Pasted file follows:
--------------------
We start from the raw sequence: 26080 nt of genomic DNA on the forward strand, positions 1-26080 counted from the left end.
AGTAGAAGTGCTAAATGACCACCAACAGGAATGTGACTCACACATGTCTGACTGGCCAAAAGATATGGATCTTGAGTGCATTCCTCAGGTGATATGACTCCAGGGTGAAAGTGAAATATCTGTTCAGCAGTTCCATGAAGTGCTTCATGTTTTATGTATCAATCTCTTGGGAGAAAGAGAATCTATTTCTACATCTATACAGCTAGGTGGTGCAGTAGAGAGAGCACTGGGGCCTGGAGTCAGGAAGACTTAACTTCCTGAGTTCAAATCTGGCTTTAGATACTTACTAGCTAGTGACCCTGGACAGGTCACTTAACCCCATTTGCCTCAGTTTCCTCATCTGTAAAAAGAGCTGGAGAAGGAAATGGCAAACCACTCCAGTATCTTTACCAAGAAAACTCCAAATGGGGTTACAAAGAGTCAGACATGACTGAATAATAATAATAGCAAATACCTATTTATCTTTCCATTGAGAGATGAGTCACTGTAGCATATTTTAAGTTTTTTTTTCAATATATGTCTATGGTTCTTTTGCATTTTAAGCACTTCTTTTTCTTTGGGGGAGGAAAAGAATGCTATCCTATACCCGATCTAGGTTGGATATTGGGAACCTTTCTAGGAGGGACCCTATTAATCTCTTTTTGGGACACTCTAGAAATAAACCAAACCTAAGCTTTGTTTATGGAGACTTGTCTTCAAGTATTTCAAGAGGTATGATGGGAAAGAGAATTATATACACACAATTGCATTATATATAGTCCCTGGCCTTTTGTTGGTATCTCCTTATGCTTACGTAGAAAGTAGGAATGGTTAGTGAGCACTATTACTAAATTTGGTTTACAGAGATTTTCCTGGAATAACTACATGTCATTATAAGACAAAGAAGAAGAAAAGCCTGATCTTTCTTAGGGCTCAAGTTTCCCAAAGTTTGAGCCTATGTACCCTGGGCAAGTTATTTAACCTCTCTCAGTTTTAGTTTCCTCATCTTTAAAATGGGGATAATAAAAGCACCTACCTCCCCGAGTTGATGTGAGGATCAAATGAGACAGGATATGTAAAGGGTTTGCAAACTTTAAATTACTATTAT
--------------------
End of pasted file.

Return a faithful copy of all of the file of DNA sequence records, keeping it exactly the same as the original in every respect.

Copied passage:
We start from the raw sequence: 26080 nt of genomic DNA on the forward strand, positions 1-26080 counted from the left end.
AGTAGAAGTGCTAAATGACCACCAACAGGAATGTGACTCACACATGTCTGACTGGCCAAAAGATATGGATCTTGAGTGCATTCCTCAGGTGATATGACTCCAGGGTGAAAGTGAAATATCTGTTCAGCAGTTCCATGAAGTGCTTCATGTTTTATGTATCAATCTCTTGGGAGAAAGAGAATCTATTTCTACATCTATACAGCTAGGTGGTGCAGTAGAGAGAGCACTGGGGCCTGGAGTCAGGAAGACTTAACTTCCTGAGTTCAAATCTGGCTTTAGATACTTACTAGCTAGTGACCCTGGACAGGTCACTTAACCCCATTTGCCTCAGTTTCCTCATCTGTAAAAAGAGCTGGAGAAGGAAATGGCAAACCACTCCAGTATCTTTACCAAGAAAACTCCAAATGGGGTTACAAAGAGTCAGACATGACTGAATAATAATAATAGCAAATACCTATTTATCTTTCCATTGAGAGATGAGTCACTGTAGCATATTTTAAGTTTTTTTTTCAATATATGTCTATGGTTCTTTTGCATTTTAAGCACTTCTTTTTCTTTGGGGGAGGAAAAGAATGCTATCCTATACCCGATCTAGGTTGGATATTGGGAACCTTTCTAGGAGGGACCCTATTAATCTCTTTTTGGGACACTCTAGAAATAAACCAAACCTAAGCTTTGTTTATGGAGACTTGTCTTCAAGTATTTCAAGAGGTATGATGGGAAAGAGAATTATATACACACAATTGCATTATATATAGTCCCTGGCCTTTTGTTGGTATCTCCTTATGCTTACGTAGAAAGTAGGAATGGTTAGTGAGCACTATTACTAAATTTGGTTTACAGAGATTTTCCTGGAATAACTACATGTCATTATAAGACAAAGAAGAAGAAAAGCCTGATCTTTCTTAGGGCTCAAGTTTCCCAAAGTTTGAGCCTATGTACCCTGGGCAAGTTATTTAACCTCTCTCAGTTTTAGTTTCCTCATCTTTAAAATGGGGATAATAAAAGCACCTACCTCCCCGAGTTGATGTGAGGATCAAATGAGACAGGATATGTAAAGGGTTTGCAAACTTTAAATTACTATTAT